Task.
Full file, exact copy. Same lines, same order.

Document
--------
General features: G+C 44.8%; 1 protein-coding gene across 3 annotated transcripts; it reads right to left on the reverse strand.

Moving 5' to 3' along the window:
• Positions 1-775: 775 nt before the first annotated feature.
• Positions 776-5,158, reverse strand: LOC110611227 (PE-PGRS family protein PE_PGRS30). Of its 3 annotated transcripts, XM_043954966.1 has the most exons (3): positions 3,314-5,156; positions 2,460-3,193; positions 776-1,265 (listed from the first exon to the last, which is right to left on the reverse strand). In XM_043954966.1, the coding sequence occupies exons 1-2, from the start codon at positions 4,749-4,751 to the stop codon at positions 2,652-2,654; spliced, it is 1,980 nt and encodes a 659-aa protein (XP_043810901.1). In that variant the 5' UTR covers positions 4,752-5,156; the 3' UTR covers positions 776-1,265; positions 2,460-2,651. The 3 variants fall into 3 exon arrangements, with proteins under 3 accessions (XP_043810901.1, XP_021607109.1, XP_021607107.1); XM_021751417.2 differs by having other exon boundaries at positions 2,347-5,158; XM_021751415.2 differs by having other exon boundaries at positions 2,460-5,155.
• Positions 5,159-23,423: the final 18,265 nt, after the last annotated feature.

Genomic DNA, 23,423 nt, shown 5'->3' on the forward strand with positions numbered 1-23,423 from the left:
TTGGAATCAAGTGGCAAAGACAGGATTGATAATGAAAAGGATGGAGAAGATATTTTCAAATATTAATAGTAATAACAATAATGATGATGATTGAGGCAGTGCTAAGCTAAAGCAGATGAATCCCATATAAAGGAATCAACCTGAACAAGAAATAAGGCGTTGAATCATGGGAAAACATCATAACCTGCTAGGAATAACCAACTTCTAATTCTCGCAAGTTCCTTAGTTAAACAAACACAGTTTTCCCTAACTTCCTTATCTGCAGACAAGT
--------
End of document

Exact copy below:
General features: G+C 44.8%; 1 protein-coding gene across 3 annotated transcripts; it reads right to left on the reverse strand.

Moving 5' to 3' along the window:
• Positions 1-775: 775 nt before the first annotated feature.
• Positions 776-5,158, reverse strand: LOC110611227 (PE-PGRS family protein PE_PGRS30). Of its 3 annotated transcripts, XM_043954966.1 has the most exons (3): positions 3,314-5,156; positions 2,460-3,193; positions 776-1,265 (listed from the first exon to the last, which is right to left on the reverse strand). In XM_043954966.1, the coding sequence occupies exons 1-2, from the start codon at positions 4,749-4,751 to the stop codon at positions 2,652-2,654; spliced, it is 1,980 nt and encodes a 659-aa protein (XP_043810901.1). In that variant the 5' UTR covers positions 4,752-5,156; the 3' UTR covers positions 776-1,265; positions 2,460-2,651. The 3 variants fall into 3 exon arrangements, with proteins under 3 accessions (XP_043810901.1, XP_021607109.1, XP_021607107.1); XM_021751417.2 differs by having other exon boundaries at positions 2,347-5,158; XM_021751415.2 differs by having other exon boundaries at positions 2,460-5,155.
• Positions 5,159-23,423: the final 18,265 nt, after the last annotated feature.

Genomic DNA, 23,423 nt, shown 5'->3' on the forward strand with positions numbered 1-23,423 from the left:
TTGGAATCAAGTGGCAAAGACAGGATTGATAATGAAAAGGATGGAGAAGATATTTTCAAATATTAATAGTAATAACAATAATGATGATGATTGAGGCAGTGCTAAGCTAAAGCAGATGAATCCCATATAAAGGAATCAACCTGAACAAGAAATAAGGCGTTGAATCATGGGAAAACATCATAACCTGCTAGGAATAACCAACTTCTAATTCTCGCAAGTTCCTTAGTTAAACAAACACAGTTTTCCCTAACTTCCTTATCTGCAGACAAGT